Those with inherited metabolic diseases face obstacles to everyday life that often include pain. To combat this, Dr. Renee Cottle has dedicated her research to developing cell-based gene therapy technologies and point-of-care devices to improve the lives of those with this disease. Cottle received her Ph.D. in Biomedical Engineering from the Georgia Institute of Technology and Emory University in 2015 and is currently an Assistant Professor of Bioengineering at Clemson University.
Prior to coming to Clemson, Dr. Cottle spent years working as a Graduate Research Assistant at the Georgia Institute of Technology. While in this position, she investigated methodology for safely and effectively delivering β-globin-aiming TALENs and CRISPR/Cas9 systems for genome editing of a sickle cell disease mutation as a novel therapeutic strategy. At Clemson, her current research explores gene editing approaches to treating disease, ex vivo gene editing, and 3D culture platforms in hepatocytes.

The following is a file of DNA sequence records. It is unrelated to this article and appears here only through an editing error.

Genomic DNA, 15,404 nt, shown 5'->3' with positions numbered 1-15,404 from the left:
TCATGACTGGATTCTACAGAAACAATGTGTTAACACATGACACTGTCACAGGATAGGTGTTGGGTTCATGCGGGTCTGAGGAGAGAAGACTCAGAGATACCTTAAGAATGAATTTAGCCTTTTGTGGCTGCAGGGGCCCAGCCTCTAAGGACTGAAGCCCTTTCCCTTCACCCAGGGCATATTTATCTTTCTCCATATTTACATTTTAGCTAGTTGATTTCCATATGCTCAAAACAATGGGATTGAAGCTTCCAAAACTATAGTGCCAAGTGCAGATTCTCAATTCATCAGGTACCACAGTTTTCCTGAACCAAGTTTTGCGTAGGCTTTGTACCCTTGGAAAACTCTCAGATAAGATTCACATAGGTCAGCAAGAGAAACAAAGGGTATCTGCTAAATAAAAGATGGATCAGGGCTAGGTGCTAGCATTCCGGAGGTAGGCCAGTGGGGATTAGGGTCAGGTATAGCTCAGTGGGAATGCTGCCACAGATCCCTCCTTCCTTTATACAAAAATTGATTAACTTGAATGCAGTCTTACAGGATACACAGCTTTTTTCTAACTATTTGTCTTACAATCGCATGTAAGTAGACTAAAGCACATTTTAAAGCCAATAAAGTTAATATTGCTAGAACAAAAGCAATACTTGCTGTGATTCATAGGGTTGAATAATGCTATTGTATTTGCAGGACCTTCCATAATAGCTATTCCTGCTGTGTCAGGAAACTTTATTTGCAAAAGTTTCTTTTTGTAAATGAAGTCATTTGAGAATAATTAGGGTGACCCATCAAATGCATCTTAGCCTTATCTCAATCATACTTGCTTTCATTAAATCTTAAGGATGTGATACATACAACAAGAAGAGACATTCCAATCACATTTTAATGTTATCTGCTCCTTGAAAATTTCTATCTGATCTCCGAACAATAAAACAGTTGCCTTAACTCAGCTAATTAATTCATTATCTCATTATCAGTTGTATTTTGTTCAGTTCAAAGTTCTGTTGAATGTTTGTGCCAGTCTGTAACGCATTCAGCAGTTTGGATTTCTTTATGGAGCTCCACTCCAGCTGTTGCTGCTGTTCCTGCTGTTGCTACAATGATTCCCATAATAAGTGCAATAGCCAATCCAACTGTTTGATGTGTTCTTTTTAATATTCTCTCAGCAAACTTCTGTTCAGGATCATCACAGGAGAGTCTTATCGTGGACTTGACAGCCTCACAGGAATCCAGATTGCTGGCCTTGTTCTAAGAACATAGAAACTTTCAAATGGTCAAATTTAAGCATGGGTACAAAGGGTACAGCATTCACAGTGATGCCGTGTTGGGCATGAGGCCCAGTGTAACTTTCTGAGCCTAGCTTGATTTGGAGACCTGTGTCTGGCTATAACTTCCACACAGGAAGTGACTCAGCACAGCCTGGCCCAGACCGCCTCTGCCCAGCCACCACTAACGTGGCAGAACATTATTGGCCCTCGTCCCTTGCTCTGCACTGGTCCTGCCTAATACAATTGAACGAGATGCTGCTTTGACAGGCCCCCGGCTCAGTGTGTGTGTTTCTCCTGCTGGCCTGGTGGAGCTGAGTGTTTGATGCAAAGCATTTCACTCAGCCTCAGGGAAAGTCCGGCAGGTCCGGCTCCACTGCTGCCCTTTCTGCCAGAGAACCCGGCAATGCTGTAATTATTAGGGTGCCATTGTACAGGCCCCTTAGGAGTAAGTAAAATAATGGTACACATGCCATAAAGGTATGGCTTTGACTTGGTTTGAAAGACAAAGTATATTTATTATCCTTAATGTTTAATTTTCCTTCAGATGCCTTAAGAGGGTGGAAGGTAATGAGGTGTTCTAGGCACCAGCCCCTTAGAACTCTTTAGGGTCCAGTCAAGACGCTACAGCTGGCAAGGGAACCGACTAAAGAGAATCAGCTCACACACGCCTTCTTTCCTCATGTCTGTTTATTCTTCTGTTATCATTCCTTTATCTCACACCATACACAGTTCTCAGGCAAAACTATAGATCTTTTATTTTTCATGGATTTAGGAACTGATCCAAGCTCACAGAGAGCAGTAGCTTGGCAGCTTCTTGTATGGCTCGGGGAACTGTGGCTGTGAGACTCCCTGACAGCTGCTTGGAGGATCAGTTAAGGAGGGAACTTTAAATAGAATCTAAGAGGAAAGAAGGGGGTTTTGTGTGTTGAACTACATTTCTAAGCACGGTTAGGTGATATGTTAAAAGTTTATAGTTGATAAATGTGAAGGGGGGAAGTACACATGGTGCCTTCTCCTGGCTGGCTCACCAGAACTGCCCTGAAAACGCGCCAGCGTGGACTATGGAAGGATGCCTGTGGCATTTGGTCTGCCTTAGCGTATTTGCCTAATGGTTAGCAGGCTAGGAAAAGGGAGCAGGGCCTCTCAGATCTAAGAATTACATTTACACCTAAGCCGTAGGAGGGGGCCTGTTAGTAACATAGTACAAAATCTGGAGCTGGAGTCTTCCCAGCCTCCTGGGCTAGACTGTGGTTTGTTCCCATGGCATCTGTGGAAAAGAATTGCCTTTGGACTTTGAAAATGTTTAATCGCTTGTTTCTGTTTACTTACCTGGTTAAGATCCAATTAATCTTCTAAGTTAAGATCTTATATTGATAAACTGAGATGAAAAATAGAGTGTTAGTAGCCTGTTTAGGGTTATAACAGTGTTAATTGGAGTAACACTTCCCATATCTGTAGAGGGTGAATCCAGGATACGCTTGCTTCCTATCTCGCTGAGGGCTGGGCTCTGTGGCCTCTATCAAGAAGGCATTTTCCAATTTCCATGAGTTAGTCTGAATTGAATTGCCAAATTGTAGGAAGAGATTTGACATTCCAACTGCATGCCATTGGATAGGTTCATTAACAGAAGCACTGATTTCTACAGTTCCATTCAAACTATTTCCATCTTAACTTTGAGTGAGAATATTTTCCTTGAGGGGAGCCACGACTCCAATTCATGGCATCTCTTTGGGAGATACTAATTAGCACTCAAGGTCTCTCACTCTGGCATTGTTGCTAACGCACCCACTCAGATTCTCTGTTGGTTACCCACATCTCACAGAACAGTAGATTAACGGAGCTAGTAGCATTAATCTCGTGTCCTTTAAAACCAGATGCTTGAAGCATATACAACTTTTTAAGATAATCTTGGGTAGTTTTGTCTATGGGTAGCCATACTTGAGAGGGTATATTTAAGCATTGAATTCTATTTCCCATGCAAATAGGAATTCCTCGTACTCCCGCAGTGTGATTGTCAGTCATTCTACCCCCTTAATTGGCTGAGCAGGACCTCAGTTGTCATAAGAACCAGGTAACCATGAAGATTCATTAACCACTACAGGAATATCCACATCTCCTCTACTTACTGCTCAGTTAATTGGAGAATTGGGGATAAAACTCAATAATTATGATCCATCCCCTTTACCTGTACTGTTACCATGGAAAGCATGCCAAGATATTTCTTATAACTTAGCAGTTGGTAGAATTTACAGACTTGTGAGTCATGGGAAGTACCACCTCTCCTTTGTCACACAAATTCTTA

In addition to her research, Cottle has been the recipient of numerous awards such as the 2021 Pinnacle Research Award from the American Association for the Study of Liver Disease Foundation, the 2018 Biomedical Engineering Society Career Development Award, and the 2014 Ford Dissertation Fellowship Honorable Mention from the National Academies of Sciences Engineering Medicine.
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